Some people want to know about their lineage.
Some people don’t.
It’s hard to predict who will fit into each category.
Take Dr. Billy Walton of Tupelo. He’s the family physician I wrote about in this week’s Neighbors section, delivered to our Lee County readers.
Walton is moving through and studying in a new sense of spiritual realization, and he finds he’s drawn more and more to helping people in need.
But, he says rather firmly, he really hasn’t ever wondered too deeply where he came from and who he came from.
Walton was adopted as an infant from the Mississippi Baptist Children’s Home in Jackson and lived his early life in Attala County before growing up in Charleston.
No, he says, he’s never really sought to find his biological parents. Instead, he always thinks of his adopted mother and father as that, his parents.
I’m not so sure I’d be that way.
But I’m a very curious person. I suppose that’s a good quality in a reporter or editor. Ask lots of questions.
I have a friend who teaches at Sarah Lawrence College in New York City, and I think he may well be the most curious man I have ever met.
He always has questions and questions and questions.
Everybody’s got a story.
I’ve often wished every local library could turn itself into a rolling oral-history taker and make available a way for every person to drop by to talk and talk about his or her personal history.
I’ve given digital recorders to a few people I care about and asked them just to sit down on a quiet Sunday morning and start talking into the device.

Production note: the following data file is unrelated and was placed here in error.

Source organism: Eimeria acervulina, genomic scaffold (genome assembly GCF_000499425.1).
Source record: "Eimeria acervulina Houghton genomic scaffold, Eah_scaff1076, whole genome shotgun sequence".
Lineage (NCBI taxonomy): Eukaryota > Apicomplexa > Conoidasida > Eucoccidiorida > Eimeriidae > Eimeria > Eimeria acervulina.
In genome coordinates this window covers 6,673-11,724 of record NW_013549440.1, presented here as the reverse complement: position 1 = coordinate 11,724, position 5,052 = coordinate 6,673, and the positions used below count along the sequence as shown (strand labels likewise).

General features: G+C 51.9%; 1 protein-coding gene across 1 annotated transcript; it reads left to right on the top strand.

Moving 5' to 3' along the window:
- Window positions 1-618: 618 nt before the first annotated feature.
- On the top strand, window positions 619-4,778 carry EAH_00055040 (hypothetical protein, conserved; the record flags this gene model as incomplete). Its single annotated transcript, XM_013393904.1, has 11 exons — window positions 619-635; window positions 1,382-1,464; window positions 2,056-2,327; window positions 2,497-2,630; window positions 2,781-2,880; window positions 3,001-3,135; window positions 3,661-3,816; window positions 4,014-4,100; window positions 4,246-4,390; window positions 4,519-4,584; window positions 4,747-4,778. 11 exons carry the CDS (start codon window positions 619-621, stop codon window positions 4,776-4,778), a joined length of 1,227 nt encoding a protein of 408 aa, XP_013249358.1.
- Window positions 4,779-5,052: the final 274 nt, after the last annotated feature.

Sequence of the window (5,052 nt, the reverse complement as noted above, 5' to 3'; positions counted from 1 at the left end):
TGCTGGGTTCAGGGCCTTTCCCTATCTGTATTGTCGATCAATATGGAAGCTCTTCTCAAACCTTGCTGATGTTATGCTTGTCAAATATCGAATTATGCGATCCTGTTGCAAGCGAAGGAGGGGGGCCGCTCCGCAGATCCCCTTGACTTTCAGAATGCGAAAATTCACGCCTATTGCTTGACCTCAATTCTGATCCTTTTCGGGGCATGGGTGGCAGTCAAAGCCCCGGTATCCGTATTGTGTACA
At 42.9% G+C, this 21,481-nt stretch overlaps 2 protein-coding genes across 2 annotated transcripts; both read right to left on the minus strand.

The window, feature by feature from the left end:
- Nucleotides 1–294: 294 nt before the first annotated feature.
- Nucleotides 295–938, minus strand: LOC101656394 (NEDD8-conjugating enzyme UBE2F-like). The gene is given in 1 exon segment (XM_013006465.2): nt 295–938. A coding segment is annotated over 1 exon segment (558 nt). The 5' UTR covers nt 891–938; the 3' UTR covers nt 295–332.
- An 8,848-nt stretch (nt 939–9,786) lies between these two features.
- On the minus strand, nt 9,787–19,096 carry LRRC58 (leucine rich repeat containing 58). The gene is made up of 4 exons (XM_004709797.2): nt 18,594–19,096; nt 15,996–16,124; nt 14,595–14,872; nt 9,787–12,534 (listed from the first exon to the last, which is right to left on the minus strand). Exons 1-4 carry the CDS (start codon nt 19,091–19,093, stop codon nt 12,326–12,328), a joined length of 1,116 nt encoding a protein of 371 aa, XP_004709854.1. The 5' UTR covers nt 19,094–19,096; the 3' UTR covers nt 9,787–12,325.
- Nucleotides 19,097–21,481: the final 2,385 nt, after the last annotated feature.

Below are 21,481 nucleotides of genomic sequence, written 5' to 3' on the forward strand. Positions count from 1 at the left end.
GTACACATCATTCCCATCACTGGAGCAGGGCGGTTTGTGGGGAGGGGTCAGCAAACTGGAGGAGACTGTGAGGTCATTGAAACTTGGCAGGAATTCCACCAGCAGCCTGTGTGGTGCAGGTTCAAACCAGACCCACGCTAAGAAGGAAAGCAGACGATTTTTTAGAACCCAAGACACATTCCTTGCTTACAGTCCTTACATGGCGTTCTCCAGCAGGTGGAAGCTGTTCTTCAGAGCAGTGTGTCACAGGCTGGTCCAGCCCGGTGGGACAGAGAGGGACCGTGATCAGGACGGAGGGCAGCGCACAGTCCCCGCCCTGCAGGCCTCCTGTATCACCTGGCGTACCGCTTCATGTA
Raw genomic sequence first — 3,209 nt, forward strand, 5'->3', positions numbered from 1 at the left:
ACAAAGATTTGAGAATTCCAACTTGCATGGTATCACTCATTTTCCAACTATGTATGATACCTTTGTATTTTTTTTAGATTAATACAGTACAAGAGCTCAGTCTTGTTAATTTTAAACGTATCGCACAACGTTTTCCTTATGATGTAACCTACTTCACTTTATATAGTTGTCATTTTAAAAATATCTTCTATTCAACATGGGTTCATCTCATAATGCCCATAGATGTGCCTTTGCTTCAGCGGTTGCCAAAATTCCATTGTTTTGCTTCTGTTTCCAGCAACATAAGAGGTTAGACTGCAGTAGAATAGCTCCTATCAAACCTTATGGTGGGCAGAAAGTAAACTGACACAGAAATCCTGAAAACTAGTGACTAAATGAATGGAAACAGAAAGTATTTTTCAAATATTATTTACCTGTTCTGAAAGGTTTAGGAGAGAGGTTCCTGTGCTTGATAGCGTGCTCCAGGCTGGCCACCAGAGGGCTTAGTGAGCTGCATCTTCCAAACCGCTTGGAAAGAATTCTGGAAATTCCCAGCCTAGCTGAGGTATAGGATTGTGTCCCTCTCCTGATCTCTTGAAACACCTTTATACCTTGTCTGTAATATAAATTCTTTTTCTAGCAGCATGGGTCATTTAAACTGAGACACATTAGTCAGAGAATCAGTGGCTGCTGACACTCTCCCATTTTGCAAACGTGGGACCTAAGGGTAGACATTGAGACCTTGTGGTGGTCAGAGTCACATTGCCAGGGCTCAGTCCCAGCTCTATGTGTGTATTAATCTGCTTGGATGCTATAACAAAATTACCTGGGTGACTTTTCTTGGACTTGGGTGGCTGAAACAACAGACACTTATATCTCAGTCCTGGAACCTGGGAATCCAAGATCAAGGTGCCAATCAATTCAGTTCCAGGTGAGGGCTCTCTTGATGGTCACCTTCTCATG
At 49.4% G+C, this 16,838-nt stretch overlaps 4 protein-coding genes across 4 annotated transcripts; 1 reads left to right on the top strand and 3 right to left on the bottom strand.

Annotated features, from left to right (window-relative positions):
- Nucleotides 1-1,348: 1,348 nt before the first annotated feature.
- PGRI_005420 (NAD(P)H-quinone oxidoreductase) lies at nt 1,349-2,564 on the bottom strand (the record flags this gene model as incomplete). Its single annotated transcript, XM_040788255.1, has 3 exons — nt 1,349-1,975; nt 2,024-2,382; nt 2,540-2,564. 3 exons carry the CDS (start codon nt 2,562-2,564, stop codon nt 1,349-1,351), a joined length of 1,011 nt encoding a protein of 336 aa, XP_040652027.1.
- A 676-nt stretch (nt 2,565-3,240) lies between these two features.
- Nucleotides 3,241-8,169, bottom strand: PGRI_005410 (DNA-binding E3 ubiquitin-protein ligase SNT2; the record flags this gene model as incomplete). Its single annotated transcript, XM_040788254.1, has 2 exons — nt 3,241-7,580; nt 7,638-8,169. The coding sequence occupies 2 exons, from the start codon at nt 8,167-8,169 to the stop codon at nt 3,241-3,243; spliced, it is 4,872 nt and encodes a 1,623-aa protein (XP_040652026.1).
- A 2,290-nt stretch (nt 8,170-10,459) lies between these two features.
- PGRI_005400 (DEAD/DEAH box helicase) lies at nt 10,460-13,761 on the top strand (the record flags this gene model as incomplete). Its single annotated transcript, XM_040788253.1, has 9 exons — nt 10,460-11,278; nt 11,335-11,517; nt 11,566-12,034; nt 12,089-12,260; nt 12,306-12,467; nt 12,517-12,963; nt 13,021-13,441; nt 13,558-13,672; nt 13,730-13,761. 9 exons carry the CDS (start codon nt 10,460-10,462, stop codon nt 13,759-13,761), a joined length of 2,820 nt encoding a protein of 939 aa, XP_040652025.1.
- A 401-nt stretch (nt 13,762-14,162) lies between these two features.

“I was born …” is how I’d expect them to begin.
There’s a story I want to write, about a confluence of people and events to reveal, much to everyone’s surprise, that they are related.
I’ve asked a colleague, who knows the local people, to urge them to speak with me.
I think it would be quite a story.
But I’ll tell this much of it, in case they want to get in touch:
Effi Barry, the 63-year-old former first lady of our nation’s capital, died a little over a year ago. Her obituary talked about what a remarkable and loyal woman she was.
Of course, she was married to notorious, controversial Marion Barry. They divorced in 1993. But through his highly publicized drug-sex trial in 1990, she sat every day on the front row, calmly hooking a rug with a poised expression on her face.
In her final months, she began to research her family, especially her white father, whom she believed lived in Pontotoc. She never found him or a photo of him.
I understand it was quite a shock to those Pontotoc Countians to learn of their direct connection to her, a black woman, and her surviving brother and mother in Washington.
I wonder if any of them has been curious enough to reach out to learn more.
Contact Patsy R. Brumfield at (662) 678-1596 or firstname.lastname@example.org. Read Patsy’s blog, From the Front Row, on NEMS360.com or follow her on Twitter.com and Facebook.
Patsy R. Brumfield/NEMS Daily Journal